A few more exchanges of words and there might be a real confrontation, Lee realized. He had the .45 of course, and the crew boss would back down in an instant if he saw it. But that would expose his presence to yet another set of witnesses. And the crewman from the road grader might call Lee’s bluff. Some men were daring and stupid enough to charge a loaded firearm.

“Tell me where I can go,” Lee said.

“Now that’s the spirit,” the crew boss said. “You got two choices: Go back in the direction you came from, or take that road outta here.” He jabbed a thumb toward a gently declining hill at the edge of the construction area. Lee could see pavement through the breaks in the trees.

Since Lee could not retrace his steps in the direction of Tradd, he would have to go down the hill, then. 

He eased his way backward, taking short steps so that he would not take a pratfall and then roll down the hill. The road crew probably interpreted this maneuver as fear of an attack. In reality, this was the only way Lee could keep them from seeing the .45. 

“Show’s over!” the crew boss shouted to his subordinates, seeing that Lee was going. “Back to work!”

Lee walked through a short band of trees and undergrowth and came out on a two-lane highway. His first impulse was to head for the grassy expanse on the opposite side of the road. Another forest lay beyond it. 

Then he heard the thucka-thucka of the helicopter.

Chapter 13

Table of contents

The Consultant: Chapter 47

Jung-Ho and Sgt. Park walked him outside. They took made a sharp left turn past the far end of the building in which Barry was housed. They were walking away from the main compound, the canteen—the portion of the camp with which Barry had grown somewhat familiar.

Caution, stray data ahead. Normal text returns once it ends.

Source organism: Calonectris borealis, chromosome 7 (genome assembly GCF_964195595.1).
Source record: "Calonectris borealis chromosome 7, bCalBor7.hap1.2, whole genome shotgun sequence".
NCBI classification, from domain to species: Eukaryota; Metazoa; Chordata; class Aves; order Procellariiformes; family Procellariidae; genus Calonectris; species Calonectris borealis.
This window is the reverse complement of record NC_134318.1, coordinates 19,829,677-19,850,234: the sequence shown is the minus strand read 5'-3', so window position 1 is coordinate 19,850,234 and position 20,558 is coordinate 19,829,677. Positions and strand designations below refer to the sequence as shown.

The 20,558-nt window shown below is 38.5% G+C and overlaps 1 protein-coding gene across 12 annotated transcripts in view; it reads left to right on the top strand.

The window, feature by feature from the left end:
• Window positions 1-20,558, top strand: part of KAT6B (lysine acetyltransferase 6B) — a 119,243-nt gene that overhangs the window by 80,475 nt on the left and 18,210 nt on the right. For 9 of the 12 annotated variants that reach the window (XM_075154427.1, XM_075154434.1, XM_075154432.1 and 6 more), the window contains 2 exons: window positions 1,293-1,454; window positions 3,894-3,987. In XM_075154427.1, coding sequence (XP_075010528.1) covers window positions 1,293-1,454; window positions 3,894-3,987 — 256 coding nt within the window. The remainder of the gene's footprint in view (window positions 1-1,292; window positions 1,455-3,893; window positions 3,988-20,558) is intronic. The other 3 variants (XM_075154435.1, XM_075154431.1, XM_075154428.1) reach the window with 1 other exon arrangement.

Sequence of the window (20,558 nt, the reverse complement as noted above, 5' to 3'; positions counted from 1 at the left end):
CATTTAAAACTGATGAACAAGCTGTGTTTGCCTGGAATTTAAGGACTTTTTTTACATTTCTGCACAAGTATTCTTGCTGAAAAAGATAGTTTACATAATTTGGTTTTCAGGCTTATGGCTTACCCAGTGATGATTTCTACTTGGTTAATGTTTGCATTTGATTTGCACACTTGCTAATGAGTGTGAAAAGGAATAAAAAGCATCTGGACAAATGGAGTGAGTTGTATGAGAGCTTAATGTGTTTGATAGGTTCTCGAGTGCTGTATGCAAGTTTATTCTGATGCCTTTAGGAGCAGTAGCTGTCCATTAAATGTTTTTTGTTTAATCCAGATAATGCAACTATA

They were taking him to a secluded area of the Yang Suk camp enclosure, obviously. But what for?

Perhaps this was where it was to end, unceremoniously, with a bullet to the back of the head. Perhaps the North Koreans had decided that Barry—however valuable his knowledge of marketing might be—was simply more trouble than he was worth. 

Without slowing his pace, Barry turned to Jung-Ho.

“Are you going to shoot me now, Jung-Ho? Is that where we’re going?”

Jung-Ho gave Barry a bemused half-smile. “Is that what you want, Barry?”

Before Barry could decide how to answer, they came upon the scene which was obviously their destination. 

And suddenly, understanding dawned on Barry. The North Koreans weren’t going to shoot him.

They were going to shoot someone else. 

The victim was standing before the chain-link fence that kept them all captive in here. Standing a little distance away were two guards with AK-47s. They were holding the weapons at port arms.

Their target was a young Korean woman. Her hands were bound. Her ankle was chained to a stake mounted in the ground. 

The two armed guards were watching over her as if she might escape at any moment, an absurd prospect. She looked like she had already endured a beating. She had one black eye, and a swollen lip.

There was something familiar about the woman. Barry took a closer look, and recognized her: She was the young woman whom Jung-Ho had offered him as a “reward” for his performance at the DPRK Tour Agency.

The young woman he had spent the night with—or part of the night with—whose name he had never learned.

“No,” Barry said. “You can’t!”

“Barry,” Jung-Ho said, as if addressing a small child, “it should be apparent to you by now that we can do anything. Anything we want…anything we deem necessary, to accomplish our objectives.”